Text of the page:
Investment capital is the fuel that powers the county's life sciences cluster. There is a depth of expertise, resources and services in this community and 35,000 scientists within 20 miles of Oxford.

David Mott, investment director of Oxford Capital Partners, is keen to point out that this means Oxford is second only to Boston in the scale of the sector.

Formed in 1999 by the father and son team of Edward and David Mott, Oxford Capital Partners (OCP) deliberately located in Oxford to be at the very heart of the action.

While there are many business angels in the area, OCP is one of only two venture capital (VC) firms in Oxford - in contrast with Cambridge, which has attracted many of the big-name players.

Mr Mott said: "Nobody knows why they went to Cambridge and not here, but make no mistake, Oxford is part of any serious venture capitalist's investment strategy, regardless of their location."

OCP formed at the height of the boom in biotech, whose bubble burst two years down the line. But this did not stop OCP from investing.

"Many of the companies had a hard time and returns became smaller, but we helped them to survive as better businesses.

"The key to successful investment is identifying the right companies, investing and obtaining returns as fast as possible. Our returns are in the top 10 per cent in Europe. And by spreading our exits, we even out the cash flows and build a successful portfolio."

The OCP strategy is one of bespoke investment. The company is happy to be a sole investor, but will attract and bring in co-investors, be that private equity or institutions, to match an investee's aspirations.

Syndication with other investors offers advantages to OCP and its companies alike. For OCP, it spreads the investment risk - for the company, it means avoiding total reliance on any one investor.

Investment is very much an international business and syndicate members are frequently from overseas.

Mr Mott regularly hosts delegations from Japan, Singapore, India and even Russia.

One fall-out from the loss of confidence in biotech in the early 2000s has been the difficulty of attracting funds for drug discovery.

From idea to lead compound can be five to seven years and high risk - many venture capitalists are looking for lower risk and faster returns.

Dr Rebecca Todd, OCP's investment associate on life sciences and healthcare, said: "Drug discovery needs large funds over long periods.

"Our funds tend to be smaller and our investment time window shorter. The firms that will offer monies to drug discovery have larger funds and longer windows."

While funding may be difficult, there is no shortage of ideas, or would-be entrepreneurs.

This new breed has learned not to put all its eggs in one basket, pursuing a number of leads simultaneously, bringing products to market quickly to generate income and mixing contract research with their own projects, to offset cash burn.

While OCP receives many approaches during the year, it networks strongly too, keeping in touch with key entrepreneurs and local organisations like the Oxfordshire Bioscience Network (OBN) and the Oxford Investment Opportunity Network (OION).

Potential Mr Mott speaks highly of OBN's recent Biotrinity event and its quality guest list. He is also a fan of Oxfordshire's annual science and technology fair, Venturefest, and feels it still has untapped potential.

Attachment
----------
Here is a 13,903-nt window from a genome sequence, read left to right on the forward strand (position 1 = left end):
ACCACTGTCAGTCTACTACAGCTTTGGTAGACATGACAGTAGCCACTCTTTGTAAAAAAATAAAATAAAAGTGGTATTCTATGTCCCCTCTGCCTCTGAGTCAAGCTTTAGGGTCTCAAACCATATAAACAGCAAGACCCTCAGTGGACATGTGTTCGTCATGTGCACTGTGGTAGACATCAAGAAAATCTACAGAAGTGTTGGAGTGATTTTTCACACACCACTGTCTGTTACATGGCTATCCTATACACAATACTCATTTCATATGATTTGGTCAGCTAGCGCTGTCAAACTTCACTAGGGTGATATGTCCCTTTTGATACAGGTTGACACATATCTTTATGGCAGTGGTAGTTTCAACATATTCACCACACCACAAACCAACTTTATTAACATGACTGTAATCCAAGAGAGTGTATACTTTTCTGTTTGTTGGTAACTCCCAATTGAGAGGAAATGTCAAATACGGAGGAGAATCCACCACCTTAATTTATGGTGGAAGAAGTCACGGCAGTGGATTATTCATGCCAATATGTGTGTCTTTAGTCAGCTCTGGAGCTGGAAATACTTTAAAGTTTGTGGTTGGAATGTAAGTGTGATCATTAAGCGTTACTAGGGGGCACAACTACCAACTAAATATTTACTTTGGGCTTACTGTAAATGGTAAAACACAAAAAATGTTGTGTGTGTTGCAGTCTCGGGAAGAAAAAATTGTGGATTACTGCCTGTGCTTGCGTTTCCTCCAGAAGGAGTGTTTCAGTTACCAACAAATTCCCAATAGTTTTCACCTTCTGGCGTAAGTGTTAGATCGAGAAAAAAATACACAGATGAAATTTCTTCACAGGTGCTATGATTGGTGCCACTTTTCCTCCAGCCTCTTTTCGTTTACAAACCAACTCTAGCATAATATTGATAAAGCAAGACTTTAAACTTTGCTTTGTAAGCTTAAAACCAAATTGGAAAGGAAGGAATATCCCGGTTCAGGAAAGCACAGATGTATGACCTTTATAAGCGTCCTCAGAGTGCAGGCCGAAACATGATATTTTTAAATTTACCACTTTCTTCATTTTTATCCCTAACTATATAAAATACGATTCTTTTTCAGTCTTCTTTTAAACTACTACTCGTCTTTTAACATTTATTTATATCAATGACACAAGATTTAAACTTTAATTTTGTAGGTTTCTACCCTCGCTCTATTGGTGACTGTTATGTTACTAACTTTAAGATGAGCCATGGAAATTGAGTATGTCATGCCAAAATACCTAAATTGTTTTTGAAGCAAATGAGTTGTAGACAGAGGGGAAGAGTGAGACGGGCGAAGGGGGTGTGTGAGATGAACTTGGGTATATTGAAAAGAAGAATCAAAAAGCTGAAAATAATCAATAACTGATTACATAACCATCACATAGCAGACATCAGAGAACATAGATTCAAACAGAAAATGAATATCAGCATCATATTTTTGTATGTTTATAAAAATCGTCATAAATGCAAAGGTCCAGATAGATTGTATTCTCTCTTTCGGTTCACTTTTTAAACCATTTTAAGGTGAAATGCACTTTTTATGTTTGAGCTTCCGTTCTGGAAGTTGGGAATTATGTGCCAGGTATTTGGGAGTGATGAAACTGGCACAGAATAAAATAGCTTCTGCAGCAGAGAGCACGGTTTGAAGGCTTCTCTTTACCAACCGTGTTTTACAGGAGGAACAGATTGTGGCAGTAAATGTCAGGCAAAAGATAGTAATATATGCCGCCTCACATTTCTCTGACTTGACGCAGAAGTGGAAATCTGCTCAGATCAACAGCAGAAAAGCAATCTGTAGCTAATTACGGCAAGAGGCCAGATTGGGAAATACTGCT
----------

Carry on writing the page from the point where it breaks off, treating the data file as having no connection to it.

OCP looks to invest in a company at what Mr Mott terms a point of inflection'.

This could be at any stage in an organisation's life cycle, but tends to be at the more advanced phase, when perhaps there is a first generation product but not yet any sales. A typical investment is about £1m.

Dr Todd said: "Better a company that has spotted a gap in the market and created a product to fill it than one that has invented something and is casting around trying to work out how to sell it."

Strong intellectual property is very important, as is the management team and knowledge of how to commercialise products.

Pivotal is alignment of interests, so that investors, directors, managers and staff are all pulling in the same direction. For most companies, an OCP staff member sits on the board.

The OCP model is different from many other venture capital firms. Usually, VC staff are analysts with no particular sector knowledge.

OCP is a science and technology investor and deliberately employs a team of scientists and entrepreneur managers from different sectors and backgrounds - they are practitioners.

Their backgrounds and experience mean they feed off one another. The investment team is multi-disciplinary, bringing both different perspectives and synergy.

OCP is also hands-on, working alongside companies. That is a key factor in their success.

Most VCs will raise a fund, invest it, then raise another. OCP raises a new fund every year.

It raises gateway funds from high net worth individuals for investment in companies that qualify for Enterprise Investment Scheme (EIS) status.

The scheme offers tax incentives to investors and OCP is the biggest manager of EIS funds in the UK.

As well as being a strong supporter of the Oxfordshire economy, OCP is active further afield, with many investments in Europe and a joint venture in Qatar, which it perceives as a growth area for science.

From minnow to big fish in just eight years. Truly a capital venture.

n Contact: David Mott, 01865 860760,